Thematic Brief: Teachers at the Centre--the Role and Needs of Asia-Pacific Teachers in Addressing Violence and School-related Gender-based Violence

A teacher surrounded by a group of students

Thematic Brief: Teachers at the Centre--the Role and Needs of Asia-Pacific Teachers in Addressing Violence and School-related Gender-based Violence

first page of the thematic briefSchool violence refers to physical, psychological, and sexual violence that takes place in school, on the way to school, online, and wherever school relationships exist. Some forms of school violence may be explicitly or implicitly gender-based. School related gender-based violence (SRGBV) is defined as acts or threats of sexual, physical or psychological violence occurring in and around schools, perpetrated as a result of harmful gender norms and stereotypes, and enforced by unequal power dynamics (UNESCO and UN Women, 2016). In a holistic approach to addressing school violence, including SRGBV, teachers have key roles at multiple levels.

Drawing primarily on two recent studies, this brief highlights the experiences and voices of teachers in the Asia-Pacific region and argues for greater investment in teachers’ professional development in violence prevention and response, as well as improvements in supportive structures in the education system.

Data from the first study was collected by UNESCO through the online survey of teachers’ perceptions and practices related to school violence, including SRGBV, during February to April 2020. Focus group discussions were also conducted by UNESCO in Nepal and Thailand in conjunction with the survey. Additional data comes from the second study that synthesizes findings from monitoring surveys, focus group discussions and interviews with teachers who taught content from a curricula resource for SRGBV prevention in Thailand, Timor Leste and Viet Nam between 2019 – 2020.

The UNESCO study revealed that teachers in the Asia-Pacific region responding to the online survey and focus group discussions had a greater understanding of physical violence than sexual and psychological violence. In addition, many of the same physically or emotionally abusive behaviours described as violence when perpetrated by a student were less likely to be considered examples of violence when perpetrated by a teacher, except for the sample from India; worryingly, around one-third of surveyed teachers in the Asia-Pacific region did not consider certain forms of sexual violence by teachers against students to be violence. Overall, teachers in the Asia-Pacific region were more likely to hold misunderstandings about the effectiveness of corporal punishment in improving performance and behaviour than teachers in other regions, and some teachers felt that there were no alternatives.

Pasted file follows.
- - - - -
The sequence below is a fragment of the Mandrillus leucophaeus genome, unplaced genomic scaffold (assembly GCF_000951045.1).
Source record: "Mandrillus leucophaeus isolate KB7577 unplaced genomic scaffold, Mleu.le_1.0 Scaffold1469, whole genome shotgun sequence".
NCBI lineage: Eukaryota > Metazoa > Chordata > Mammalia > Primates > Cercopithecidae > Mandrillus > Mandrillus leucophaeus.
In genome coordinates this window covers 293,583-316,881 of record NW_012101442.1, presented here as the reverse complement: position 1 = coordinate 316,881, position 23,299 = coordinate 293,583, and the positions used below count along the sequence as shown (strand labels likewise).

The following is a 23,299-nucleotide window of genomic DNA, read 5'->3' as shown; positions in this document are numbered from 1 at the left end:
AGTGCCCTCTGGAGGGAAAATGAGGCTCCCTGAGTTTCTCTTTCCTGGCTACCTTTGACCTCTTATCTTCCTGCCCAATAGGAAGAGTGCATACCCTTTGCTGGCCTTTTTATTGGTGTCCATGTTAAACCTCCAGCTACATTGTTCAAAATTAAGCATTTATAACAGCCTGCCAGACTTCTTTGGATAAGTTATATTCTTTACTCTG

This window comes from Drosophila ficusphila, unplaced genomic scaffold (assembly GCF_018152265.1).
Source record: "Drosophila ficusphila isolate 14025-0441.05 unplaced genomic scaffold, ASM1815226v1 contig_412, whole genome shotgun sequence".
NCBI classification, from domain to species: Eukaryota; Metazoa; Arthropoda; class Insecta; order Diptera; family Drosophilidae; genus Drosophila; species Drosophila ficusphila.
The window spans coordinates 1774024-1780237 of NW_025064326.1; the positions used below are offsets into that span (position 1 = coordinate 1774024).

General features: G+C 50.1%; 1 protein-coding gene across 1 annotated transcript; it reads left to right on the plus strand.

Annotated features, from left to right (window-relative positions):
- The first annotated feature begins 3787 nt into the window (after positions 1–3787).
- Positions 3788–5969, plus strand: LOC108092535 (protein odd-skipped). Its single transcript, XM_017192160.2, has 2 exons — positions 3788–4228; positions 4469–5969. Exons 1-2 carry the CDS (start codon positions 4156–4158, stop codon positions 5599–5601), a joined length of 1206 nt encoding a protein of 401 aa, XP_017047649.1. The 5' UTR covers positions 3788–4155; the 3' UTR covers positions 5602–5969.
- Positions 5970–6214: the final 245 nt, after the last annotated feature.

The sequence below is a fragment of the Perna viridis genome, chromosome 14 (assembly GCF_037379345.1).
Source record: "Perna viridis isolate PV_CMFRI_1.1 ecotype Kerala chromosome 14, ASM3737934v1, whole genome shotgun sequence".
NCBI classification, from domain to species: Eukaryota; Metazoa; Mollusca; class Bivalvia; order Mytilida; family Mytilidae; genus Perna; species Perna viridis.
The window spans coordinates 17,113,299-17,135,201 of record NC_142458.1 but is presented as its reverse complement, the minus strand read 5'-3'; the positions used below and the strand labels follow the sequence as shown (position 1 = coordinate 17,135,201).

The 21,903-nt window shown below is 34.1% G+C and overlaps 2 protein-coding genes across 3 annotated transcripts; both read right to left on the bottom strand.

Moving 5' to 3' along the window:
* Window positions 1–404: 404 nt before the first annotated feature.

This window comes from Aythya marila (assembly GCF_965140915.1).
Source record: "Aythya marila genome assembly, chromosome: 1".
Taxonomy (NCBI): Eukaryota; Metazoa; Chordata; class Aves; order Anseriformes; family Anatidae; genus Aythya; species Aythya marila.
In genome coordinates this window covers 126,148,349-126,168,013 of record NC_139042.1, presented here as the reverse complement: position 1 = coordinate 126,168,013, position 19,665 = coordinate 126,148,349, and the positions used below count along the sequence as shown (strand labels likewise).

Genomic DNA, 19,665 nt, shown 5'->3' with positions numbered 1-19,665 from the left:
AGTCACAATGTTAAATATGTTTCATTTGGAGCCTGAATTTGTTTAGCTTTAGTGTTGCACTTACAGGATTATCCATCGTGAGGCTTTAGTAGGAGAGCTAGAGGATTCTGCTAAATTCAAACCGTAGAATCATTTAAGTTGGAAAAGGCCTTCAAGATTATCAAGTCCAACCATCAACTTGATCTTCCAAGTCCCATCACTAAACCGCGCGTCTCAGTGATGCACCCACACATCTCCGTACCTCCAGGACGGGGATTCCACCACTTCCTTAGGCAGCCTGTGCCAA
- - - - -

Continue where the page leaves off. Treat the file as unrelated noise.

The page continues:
Findings from small-scale pilots of an SRGBV prevention curriculum-based programme, Connect With Respect (CWR), revealed that the programme was effective at improving students’ attitudes and knowledge. Teachers also applied new knowledge in gender, SRGBV and communication skills and recommended the programme to improve teachers’ emotional self-regulation, learn positive discipline skills and develop pedagogies in participatory methods.

Qualitative data from the CWR pilots showed that:

• Teachers recognize capacity-building needs in gender, gender equality and identifying all forms of violence and abuse,

• Skills in positive discipline and non-violent classroom management are essential to ending violence in schools and should be taught from the beginning of teacher pre-service training and available to all in-service teachers,

• Teachers value having peer movements to support change, and

• Several other school and community factors affect teachers’ ability to play positive roles in preventing and responding to school violence, including SRGBV.

The CWR study findings highlighted the importance of school administrators and parents understanding the benefits of positive discipline and supporting the expansion of teachers’ skills for violence prevention and effective classroom management. The findings also signal the need for child protection referral pathways and Codes of Conduct to be clearly delineated, relevant, actionable and up to date.

COVID-19 has produced new challenges to addressing violence in school. The increased use of remote and hybrid learning since the pandemic potentially brings with it the further movement of bullying and other forms of school violence to online learning spaces.  In many contexts, students and teachers have had greater psychosocial and mental health needs as schools reopen. Nonetheless, reopenings may grant the opportunity to renew commitments to safe, inclusive and health-promoting learning environments. This involves greater attention to mental well-being in education sector strategies to address school violence and skills-building among learners and teachers in digital safety and civility. 

School violence, including SRGBV, is not only a violation of children’s rights but also impacts learning attendance, completion and attainment. Building teachers’ confidence to teach gender equality and violence prevention, as well as empowering their best selves as protectors of children, needs to be prioritized as a fundamental building block of the education sector in Asia-Pacific countries and as a critical component of the learning recovery and transforming education agenda.

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